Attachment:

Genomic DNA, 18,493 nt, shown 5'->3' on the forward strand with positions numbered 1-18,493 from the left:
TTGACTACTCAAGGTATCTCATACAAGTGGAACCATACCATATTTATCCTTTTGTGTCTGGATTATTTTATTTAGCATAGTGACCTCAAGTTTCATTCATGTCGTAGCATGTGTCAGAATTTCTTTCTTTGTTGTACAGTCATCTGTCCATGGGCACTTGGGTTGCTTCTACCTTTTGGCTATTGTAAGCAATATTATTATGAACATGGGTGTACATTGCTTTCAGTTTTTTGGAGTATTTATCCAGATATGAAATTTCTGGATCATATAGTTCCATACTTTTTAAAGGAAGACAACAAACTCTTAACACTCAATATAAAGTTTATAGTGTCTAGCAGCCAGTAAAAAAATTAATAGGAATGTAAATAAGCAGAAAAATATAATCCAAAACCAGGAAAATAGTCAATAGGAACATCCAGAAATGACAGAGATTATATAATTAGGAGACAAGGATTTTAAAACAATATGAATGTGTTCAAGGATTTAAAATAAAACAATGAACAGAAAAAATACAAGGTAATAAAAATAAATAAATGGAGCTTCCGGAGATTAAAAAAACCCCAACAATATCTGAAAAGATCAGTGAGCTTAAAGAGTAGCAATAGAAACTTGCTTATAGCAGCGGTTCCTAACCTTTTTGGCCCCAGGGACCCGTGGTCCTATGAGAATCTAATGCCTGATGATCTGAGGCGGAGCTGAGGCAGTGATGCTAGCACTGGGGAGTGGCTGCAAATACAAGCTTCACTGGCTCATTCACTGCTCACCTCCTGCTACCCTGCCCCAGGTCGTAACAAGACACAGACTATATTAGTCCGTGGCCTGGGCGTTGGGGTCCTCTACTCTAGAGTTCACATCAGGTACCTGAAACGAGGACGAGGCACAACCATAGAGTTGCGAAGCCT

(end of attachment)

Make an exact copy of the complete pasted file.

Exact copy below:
Genomic DNA, 18,493 nt, shown 5'->3' on the forward strand with positions numbered 1-18,493 from the left:
TTGACTACTCAAGGTATCTCATACAAGTGGAACCATACCATATTTATCCTTTTGTGTCTGGATTATTTTATTTAGCATAGTGACCTCAAGTTTCATTCATGTCGTAGCATGTGTCAGAATTTCTTTCTTTGTTGTACAGTCATCTGTCCATGGGCACTTGGGTTGCTTCTACCTTTTGGCTATTGTAAGCAATATTATTATGAACATGGGTGTACATTGCTTTCAGTTTTTTGGAGTATTTATCCAGATATGAAATTTCTGGATCATATAGTTCCATACTTTTTAAAGGAAGACAACAAACTCTTAACACTCAATATAAAGTTTATAGTGTCTAGCAGCCAGTAAAAAAATTAATAGGAATGTAAATAAGCAGAAAAATATAATCCAAAACCAGGAAAATAGTCAATAGGAACATCCAGAAATGACAGAGATTATATAATTAGGAGACAAGGATTTTAAAACAATATGAATGTGTTCAAGGATTTAAAATAAAACAATGAACAGAAAAAATACAAGGTAATAAAAATAAATAAATGGAGCTTCCGGAGATTAAAAAAACCCCAACAATATCTGAAAAGATCAGTGAGCTTAAAGAGTAGCAATAGAAACTTGCTTATAGCAGCGGTTCCTAACCTTTTTGGCCCCAGGGACCCGTGGTCCTATGAGAATCTAATGCCTGATGATCTGAGGCGGAGCTGAGGCAGTGATGCTAGCACTGGGGAGTGGCTGCAAATACAAGCTTCACTGGCTCATTCACTGCTCACCTCCTGCTACCCTGCCCCAGGTCGTAACAAGACACAGACTATATTAGTCCGTGGCCTGGGCGTTGGGGTCCTCTACTCTAGAGTTCACATCAGGTACCTGAAACGAGGACGAGGCACAACCATAGAGTTGCGAAGCCT